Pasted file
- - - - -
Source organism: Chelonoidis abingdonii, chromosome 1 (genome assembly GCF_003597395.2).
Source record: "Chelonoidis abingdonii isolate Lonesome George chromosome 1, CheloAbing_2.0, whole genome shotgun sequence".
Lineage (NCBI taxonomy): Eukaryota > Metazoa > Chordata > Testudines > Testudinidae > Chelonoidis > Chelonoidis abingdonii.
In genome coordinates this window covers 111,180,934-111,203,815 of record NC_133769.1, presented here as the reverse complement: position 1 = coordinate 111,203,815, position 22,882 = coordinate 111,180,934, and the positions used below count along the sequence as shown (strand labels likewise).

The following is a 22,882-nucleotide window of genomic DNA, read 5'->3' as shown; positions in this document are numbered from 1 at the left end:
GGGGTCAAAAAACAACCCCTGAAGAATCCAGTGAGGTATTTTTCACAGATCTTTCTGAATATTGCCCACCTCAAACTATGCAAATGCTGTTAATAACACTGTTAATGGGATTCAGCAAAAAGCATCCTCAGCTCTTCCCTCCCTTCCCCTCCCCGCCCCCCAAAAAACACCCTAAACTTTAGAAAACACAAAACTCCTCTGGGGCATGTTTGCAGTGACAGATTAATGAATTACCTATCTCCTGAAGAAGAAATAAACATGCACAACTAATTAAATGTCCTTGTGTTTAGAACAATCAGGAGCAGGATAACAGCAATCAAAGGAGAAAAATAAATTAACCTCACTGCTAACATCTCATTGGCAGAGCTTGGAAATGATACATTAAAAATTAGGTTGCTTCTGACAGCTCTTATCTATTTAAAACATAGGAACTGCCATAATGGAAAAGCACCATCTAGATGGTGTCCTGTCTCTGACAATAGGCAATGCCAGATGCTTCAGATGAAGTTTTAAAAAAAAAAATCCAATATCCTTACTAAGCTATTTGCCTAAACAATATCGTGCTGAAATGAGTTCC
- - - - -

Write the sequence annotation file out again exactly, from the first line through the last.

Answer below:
Source organism: Chelonoidis abingdonii, chromosome 1 (genome assembly GCF_003597395.2).
Source record: "Chelonoidis abingdonii isolate Lonesome George chromosome 1, CheloAbing_2.0, whole genome shotgun sequence".
Lineage (NCBI taxonomy): Eukaryota > Metazoa > Chordata > Testudines > Testudinidae > Chelonoidis > Chelonoidis abingdonii.
In genome coordinates this window covers 111,180,934-111,203,815 of record NC_133769.1, presented here as the reverse complement: position 1 = coordinate 111,203,815, position 22,882 = coordinate 111,180,934, and the positions used below count along the sequence as shown (strand labels likewise).

The following is a 22,882-nucleotide window of genomic DNA, read 5'->3' as shown; positions in this document are numbered from 1 at the left end:
GGGGTCAAAAAACAACCCCTGAAGAATCCAGTGAGGTATTTTTCACAGATCTTTCTGAATATTGCCCACCTCAAACTATGCAAATGCTGTTAATAACACTGTTAATGGGATTCAGCAAAAAGCATCCTCAGCTCTTCCCTCCCTTCCCCTCCCCGCCCCCCAAAAAACACCCTAAACTTTAGAAAACACAAAACTCCTCTGGGGCATGTTTGCAGTGACAGATTAATGAATTACCTATCTCCTGAAGAAGAAATAAACATGCACAACTAATTAAATGTCCTTGTGTTTAGAACAATCAGGAGCAGGATAACAGCAATCAAAGGAGAAAAATAAATTAACCTCACTGCTAACATCTCATTGGCAGAGCTTGGAAATGATACATTAAAAATTAGGTTGCTTCTGACAGCTCTTATCTATTTAAAACATAGGAACTGCCATAATGGAAAAGCACCATCTAGATGGTGTCCTGTCTCTGACAATAGGCAATGCCAGATGCTTCAGATGAAGTTTTAAAAAAAAAAATCCAATATCCTTACTAAGCTATTTGCCTAAACAATATCGTGCTGAAATGAGTTCC